Lumen formation is the hallmark of the tubulogenesis in diverse tube formation model systems. In Ciona intestinalis notochord tubulogenesis each notochord cell produces extracellular luminal pockets at both the anterior and the posterior end. We show that a distinct population of actin filaments localizes at the cortex of the apical/luminal domains. Whereas the disruption of microtubule network results in a partial block of lumen formation, depolymerization of actin filaments by latrunculin B abolishes lumen formation completely. Expression of a dominant negative ERM, a transmembrane protein that links the apical membrane with cortical actin, blocks extracellular lumen formation. Treatment with actin depolymerization inhibitor jasplakinolide also blocks extracellular lumen formation. Surprisingly however, large intracellular lumens are produced in jasplakinolide-treated notochord. We hypothesize that both the localization of apical cortical actin filaments and their dynamics are essential for the trafficking of secretory vesicles at the cortex before docking. To explore the regulatory mechanism of the actin dynamics, we disrupt actin depolymerizing factor cofilin and N-WASP. Both cofilin and N-WASP localize at the apical/luminal cortex, with N-WASP being more proximal to the apical membrane, and cofilin also present in the cytoplasm. The expression of a phosphomimetic cofilin mutant completely blocks the lumen formation without producing any intracellular lumen. In contrast, similar to the result of jasplakinolide treatment, expression of a dominant negative N-WASP results in a switch from extracellular lumen formation to intracellular vacuole formation. Based on these results, we present a molecular model for apical actin filaments and their dynamics in lumen formation and notochord tubulogenesis. We propose that the cortical actin filaments provide tracks proximal to the luminal membrane for the trafficking of secretory vesicles. These filamemts are anchored at the apical cortex via ERM. The cortical filaments are highly dynamic, and act as tracks for proximal luminal vesicle trafficking via a treadmilling mechanism. In the absence of actin dynamics, the migration of secretory vesicles is stalled and vesicles coalesce intracellularly through a homophilic vesicle fusion process.
03.november Simon Henriet
Chourrout Group
Recent retrotransposons in the compact genome of Oikopleura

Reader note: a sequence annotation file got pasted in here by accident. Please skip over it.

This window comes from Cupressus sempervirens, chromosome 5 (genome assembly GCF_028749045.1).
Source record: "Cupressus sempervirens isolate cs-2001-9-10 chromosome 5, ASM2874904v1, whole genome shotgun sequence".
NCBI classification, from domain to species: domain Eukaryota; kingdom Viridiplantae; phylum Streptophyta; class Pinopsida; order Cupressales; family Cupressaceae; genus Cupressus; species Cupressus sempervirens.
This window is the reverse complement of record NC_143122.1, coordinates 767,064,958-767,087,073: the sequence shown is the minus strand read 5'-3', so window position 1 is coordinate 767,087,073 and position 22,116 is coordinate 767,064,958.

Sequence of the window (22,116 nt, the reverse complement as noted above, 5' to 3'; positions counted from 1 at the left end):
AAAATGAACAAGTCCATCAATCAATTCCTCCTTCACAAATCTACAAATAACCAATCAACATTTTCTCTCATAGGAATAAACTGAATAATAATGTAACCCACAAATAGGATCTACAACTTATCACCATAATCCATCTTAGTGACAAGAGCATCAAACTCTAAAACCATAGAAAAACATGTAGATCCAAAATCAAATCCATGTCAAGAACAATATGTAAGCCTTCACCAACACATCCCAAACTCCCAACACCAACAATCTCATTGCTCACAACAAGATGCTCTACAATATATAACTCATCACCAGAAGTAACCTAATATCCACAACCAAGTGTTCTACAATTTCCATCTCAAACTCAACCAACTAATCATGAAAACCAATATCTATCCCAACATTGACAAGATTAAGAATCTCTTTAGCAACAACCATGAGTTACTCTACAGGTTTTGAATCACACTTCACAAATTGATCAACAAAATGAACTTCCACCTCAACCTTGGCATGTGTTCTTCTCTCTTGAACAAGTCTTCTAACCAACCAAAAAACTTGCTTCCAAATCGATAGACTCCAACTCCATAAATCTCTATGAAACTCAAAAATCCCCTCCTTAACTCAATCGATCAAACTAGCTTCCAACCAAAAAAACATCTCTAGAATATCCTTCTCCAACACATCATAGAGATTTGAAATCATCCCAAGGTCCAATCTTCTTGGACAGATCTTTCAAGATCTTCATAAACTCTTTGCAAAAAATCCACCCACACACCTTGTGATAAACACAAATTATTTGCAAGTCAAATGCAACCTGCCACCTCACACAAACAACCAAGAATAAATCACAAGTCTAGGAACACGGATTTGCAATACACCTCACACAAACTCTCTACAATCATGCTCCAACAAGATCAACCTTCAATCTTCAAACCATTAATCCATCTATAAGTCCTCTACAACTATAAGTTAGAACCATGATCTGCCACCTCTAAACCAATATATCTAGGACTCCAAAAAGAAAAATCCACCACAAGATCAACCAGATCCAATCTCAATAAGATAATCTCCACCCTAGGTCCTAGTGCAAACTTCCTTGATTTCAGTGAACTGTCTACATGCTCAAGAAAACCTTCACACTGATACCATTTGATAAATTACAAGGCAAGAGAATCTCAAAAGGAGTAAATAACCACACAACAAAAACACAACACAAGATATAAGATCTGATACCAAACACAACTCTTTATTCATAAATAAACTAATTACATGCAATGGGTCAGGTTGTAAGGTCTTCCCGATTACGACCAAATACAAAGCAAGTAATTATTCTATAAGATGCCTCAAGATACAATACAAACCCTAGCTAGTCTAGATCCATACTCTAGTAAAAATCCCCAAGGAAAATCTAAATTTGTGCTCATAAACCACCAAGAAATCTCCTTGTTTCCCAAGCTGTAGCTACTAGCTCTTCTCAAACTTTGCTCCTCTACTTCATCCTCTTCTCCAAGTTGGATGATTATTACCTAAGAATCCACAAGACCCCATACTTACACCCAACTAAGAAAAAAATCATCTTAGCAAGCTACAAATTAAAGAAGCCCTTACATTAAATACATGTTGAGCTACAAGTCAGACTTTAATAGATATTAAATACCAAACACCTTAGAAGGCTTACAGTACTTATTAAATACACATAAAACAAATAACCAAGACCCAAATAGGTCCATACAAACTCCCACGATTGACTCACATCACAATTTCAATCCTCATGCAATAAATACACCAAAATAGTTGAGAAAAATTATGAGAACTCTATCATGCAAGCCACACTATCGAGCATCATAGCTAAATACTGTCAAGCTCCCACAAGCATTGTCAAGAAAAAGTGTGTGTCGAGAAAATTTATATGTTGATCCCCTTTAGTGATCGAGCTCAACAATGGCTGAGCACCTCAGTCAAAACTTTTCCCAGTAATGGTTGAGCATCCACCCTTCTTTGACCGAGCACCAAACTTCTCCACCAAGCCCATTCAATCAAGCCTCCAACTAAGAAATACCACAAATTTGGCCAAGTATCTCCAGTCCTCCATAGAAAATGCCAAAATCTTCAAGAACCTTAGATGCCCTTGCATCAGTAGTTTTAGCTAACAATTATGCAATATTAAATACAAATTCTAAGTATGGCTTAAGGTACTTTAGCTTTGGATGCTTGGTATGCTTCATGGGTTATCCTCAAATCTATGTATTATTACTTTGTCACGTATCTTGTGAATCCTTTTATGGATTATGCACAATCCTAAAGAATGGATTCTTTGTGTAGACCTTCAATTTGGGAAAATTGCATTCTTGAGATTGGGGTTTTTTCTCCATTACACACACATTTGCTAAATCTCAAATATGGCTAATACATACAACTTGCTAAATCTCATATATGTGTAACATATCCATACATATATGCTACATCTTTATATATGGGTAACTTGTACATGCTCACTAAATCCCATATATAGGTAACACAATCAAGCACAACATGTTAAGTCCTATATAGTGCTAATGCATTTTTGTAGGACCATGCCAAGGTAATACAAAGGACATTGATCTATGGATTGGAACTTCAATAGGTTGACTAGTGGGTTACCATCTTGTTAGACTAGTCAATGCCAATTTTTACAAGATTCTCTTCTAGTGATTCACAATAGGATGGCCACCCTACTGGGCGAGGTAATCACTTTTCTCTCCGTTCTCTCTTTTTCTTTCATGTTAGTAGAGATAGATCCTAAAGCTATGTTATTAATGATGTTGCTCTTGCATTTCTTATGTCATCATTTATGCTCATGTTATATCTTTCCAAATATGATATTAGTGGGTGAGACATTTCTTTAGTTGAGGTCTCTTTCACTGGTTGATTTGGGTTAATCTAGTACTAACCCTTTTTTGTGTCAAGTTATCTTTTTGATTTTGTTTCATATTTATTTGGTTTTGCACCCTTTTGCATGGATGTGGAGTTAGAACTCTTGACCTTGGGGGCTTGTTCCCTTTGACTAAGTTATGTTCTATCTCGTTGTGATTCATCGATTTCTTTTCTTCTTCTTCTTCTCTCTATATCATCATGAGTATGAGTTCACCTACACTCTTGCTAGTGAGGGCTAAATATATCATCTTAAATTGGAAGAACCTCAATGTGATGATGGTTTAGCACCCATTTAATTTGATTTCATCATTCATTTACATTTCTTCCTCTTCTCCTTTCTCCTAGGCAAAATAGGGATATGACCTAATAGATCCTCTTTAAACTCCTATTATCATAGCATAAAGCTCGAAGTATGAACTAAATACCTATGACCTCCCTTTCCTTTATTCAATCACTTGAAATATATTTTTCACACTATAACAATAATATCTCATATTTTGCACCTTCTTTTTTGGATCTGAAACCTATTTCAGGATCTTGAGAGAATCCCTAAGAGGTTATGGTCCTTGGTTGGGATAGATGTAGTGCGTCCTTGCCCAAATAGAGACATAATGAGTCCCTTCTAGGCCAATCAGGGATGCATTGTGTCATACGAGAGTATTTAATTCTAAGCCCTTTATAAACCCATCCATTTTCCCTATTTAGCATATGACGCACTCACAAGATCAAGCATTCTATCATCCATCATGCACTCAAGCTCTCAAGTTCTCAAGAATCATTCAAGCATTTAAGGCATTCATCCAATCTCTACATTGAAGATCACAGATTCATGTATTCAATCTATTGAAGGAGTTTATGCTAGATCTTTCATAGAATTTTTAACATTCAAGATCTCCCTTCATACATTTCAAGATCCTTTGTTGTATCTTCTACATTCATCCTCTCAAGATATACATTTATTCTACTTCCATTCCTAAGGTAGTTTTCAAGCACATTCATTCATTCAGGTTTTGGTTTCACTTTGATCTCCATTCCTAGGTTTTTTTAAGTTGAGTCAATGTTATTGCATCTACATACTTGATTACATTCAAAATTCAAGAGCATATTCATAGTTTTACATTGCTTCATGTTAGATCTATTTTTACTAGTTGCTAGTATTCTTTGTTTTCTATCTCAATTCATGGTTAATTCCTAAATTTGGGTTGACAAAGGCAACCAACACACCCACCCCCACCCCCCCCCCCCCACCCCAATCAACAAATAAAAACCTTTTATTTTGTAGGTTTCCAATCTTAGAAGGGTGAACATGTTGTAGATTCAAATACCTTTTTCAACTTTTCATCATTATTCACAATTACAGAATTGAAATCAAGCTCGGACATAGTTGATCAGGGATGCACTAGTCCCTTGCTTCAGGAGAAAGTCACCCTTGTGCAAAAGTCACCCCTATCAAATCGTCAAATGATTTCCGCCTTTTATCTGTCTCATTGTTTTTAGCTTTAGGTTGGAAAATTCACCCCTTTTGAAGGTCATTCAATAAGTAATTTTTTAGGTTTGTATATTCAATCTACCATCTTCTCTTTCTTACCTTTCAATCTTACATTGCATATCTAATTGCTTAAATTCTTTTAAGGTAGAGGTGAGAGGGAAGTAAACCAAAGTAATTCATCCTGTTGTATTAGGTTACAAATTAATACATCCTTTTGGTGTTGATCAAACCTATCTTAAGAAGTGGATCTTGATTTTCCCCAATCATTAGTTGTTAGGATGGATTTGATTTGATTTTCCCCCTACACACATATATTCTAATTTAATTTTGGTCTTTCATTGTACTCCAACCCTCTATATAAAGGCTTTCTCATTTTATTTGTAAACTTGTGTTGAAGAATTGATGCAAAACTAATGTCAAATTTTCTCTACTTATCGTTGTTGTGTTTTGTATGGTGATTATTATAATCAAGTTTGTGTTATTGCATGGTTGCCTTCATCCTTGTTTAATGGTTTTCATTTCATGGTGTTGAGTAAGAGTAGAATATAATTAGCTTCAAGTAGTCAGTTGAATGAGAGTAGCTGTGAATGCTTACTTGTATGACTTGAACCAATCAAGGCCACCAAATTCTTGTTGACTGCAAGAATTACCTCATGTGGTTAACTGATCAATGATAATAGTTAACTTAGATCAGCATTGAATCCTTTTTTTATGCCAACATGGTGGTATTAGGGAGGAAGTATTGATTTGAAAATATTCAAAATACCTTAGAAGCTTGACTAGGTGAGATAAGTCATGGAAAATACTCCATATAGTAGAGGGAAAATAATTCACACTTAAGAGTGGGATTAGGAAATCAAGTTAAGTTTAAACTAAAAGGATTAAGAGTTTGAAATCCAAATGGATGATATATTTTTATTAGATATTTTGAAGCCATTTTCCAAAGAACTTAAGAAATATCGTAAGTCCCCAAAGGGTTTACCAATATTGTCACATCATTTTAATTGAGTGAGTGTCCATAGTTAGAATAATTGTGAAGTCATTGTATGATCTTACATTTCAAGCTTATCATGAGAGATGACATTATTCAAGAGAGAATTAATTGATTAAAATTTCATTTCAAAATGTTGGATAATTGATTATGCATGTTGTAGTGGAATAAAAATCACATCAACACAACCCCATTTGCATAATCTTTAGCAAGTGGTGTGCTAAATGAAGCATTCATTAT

The activity of mobile DNA has a strong influence on the evolution of genome architecture. In particular, the activity of retrotransposons is believed to have a dramatic effect on the size of the genome. The genome of the planctonic tunicate Oikopleura dioica is extremely compact and lacks most of retrotransposons clades usually found in chordates. In contrast, O. dioica host a well diversified family of LTR retrotransposons, the Tor elements, whose members have kept intact gag and pol ORFs. About half of these elements have a third ORF which potentially encodes a viral envelope (Env) protein, suggesting that Tor elements have been recently acquired by infection-mediated transfer in the Oikopleura genome. Results from a survey of Tor genomic insertion sites and the mapping of new Tor insertions show a high presence/absence polymorphism, supporting the recent acquisition of Tor copies in the Oikopleura genome. We detected Tor RNA essentially during the embryonic stages of development. Northern blot and 5'-RACE analysis show that Tor elements express a long mRNA which is a candidate template for the reverse transcription, and a shorter mRNA carrying the env ORF. Differing from other retroelements, Tor carry an internal promoter driving the expression of env mRNA, possibly with a tissue-dependent activity. After transient expression in mammalian cells, we found that Tor Env proteins were heavily glycosylated, suggesting they could function as surface receptor acting during the horizontal transfer of Tor elements. Taken together, our results support a model where Tor elements are active in the Oikopleura genome. The presence/absence polymorphism likely reflects a situation where the presence of individual Tor copies is under high turnover, as a result of combined genomic constraint, control of Tor expression and horizontal transfer of Tor elements carrying an env gene.